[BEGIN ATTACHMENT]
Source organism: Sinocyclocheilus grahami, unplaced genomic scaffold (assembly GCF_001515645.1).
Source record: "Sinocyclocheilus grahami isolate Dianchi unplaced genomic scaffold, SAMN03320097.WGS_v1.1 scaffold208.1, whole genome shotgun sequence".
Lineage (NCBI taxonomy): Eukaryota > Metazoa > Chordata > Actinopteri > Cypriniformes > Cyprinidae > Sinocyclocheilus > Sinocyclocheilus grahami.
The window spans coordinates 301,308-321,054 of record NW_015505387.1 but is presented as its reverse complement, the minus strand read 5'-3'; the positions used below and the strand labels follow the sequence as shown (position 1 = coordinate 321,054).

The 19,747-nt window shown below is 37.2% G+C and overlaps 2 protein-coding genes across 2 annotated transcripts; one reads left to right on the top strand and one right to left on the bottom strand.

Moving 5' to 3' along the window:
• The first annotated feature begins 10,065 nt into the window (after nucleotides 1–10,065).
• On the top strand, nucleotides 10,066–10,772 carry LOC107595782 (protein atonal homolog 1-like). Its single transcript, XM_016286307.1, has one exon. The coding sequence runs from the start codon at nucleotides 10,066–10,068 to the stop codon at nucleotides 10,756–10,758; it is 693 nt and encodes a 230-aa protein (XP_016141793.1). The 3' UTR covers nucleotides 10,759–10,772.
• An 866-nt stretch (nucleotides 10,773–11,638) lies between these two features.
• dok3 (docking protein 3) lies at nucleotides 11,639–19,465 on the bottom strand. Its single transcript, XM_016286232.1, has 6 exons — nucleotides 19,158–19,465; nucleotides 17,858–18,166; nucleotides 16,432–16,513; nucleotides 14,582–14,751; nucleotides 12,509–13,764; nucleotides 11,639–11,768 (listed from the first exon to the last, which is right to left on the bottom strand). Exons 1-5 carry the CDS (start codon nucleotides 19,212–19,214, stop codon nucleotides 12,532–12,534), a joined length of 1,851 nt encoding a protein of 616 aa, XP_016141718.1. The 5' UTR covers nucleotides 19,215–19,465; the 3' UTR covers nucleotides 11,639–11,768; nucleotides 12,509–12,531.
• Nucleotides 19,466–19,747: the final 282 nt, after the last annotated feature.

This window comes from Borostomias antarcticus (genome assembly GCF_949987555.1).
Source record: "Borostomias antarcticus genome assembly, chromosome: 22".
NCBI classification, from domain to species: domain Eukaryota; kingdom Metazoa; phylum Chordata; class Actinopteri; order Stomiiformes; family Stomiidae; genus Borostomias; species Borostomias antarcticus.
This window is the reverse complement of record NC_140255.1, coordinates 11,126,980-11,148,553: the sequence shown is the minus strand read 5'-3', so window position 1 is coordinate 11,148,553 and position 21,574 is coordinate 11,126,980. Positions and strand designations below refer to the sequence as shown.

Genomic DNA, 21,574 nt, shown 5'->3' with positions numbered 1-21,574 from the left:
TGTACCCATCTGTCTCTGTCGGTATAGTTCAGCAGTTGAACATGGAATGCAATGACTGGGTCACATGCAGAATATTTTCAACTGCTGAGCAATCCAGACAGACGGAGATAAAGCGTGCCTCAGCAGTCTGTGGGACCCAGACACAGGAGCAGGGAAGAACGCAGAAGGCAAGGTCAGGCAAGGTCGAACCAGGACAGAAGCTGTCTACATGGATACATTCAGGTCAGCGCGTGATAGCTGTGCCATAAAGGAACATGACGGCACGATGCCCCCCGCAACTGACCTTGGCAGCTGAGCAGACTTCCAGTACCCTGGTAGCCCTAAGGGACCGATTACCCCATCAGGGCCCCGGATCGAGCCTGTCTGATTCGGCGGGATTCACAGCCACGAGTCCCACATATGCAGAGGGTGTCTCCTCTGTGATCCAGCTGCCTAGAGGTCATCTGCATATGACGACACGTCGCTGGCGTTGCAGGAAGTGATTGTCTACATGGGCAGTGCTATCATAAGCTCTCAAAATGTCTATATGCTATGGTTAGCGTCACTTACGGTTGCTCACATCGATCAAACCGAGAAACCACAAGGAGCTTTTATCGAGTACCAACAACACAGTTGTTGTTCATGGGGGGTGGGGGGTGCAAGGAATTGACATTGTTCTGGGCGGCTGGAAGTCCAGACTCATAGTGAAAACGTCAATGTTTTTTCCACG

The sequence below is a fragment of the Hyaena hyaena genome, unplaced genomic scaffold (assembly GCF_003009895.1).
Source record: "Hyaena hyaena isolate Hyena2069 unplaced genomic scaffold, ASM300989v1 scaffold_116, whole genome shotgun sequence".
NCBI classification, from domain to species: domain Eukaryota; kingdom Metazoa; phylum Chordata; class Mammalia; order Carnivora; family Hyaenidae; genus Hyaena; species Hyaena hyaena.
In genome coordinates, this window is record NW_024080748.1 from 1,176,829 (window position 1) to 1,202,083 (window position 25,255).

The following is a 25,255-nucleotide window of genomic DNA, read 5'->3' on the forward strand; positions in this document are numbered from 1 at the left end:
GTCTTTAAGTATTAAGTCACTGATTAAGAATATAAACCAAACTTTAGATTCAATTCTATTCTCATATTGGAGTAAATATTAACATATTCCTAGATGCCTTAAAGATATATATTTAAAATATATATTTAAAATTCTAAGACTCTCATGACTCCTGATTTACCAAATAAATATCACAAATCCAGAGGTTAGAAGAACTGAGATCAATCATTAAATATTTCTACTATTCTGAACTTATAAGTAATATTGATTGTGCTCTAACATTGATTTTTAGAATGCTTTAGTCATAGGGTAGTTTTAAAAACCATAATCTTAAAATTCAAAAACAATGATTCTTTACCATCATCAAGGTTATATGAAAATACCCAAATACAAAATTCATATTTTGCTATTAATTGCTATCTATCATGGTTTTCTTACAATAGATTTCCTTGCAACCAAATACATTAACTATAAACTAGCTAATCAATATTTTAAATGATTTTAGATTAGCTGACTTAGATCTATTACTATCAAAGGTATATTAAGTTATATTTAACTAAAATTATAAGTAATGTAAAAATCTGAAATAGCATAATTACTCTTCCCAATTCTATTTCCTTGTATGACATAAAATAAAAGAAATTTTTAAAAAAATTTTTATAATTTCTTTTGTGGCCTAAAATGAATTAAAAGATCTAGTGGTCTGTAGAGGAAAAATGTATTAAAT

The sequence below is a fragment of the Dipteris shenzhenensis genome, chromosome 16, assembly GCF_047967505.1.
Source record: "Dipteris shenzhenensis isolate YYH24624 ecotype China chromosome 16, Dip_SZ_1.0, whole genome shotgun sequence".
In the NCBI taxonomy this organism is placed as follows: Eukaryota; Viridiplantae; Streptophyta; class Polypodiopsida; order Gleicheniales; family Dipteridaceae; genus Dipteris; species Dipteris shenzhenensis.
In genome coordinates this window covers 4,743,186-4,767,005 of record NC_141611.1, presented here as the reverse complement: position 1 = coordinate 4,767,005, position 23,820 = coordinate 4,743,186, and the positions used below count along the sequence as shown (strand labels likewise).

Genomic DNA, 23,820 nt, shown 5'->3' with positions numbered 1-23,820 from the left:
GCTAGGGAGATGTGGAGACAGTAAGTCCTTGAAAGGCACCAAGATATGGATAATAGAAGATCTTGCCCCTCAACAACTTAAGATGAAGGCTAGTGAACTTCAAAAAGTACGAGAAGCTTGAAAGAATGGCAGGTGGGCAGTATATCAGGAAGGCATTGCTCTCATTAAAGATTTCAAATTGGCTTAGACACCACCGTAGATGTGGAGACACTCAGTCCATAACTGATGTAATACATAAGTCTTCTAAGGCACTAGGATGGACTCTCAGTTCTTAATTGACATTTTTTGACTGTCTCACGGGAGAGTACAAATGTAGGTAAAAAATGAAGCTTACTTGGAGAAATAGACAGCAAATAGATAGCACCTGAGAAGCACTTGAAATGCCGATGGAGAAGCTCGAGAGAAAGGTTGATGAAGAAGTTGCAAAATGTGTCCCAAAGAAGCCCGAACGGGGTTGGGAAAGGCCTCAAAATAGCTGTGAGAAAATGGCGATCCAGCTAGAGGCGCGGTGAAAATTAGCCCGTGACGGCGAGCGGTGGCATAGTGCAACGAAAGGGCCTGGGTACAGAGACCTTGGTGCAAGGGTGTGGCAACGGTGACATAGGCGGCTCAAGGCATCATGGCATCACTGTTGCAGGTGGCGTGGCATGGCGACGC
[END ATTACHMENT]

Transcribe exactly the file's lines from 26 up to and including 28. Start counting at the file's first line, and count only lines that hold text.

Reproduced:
In the NCBI taxonomy this organism is placed as follows: Eukaryota; Viridiplantae; Streptophyta; class Polypodiopsida; order Gleicheniales; family Dipteridaceae; genus Dipteris; species Dipteris shenzhenensis.
In genome coordinates this window covers 4,743,186-4,767,005 of record NC_141611.1, presented here as the reverse complement: position 1 = coordinate 4,767,005, position 23,820 = coordinate 4,743,186, and the positions used below count along the sequence as shown (strand labels likewise).

Genomic DNA, 23,820 nt, shown 5'->3' with positions numbered 1-23,820 from the left: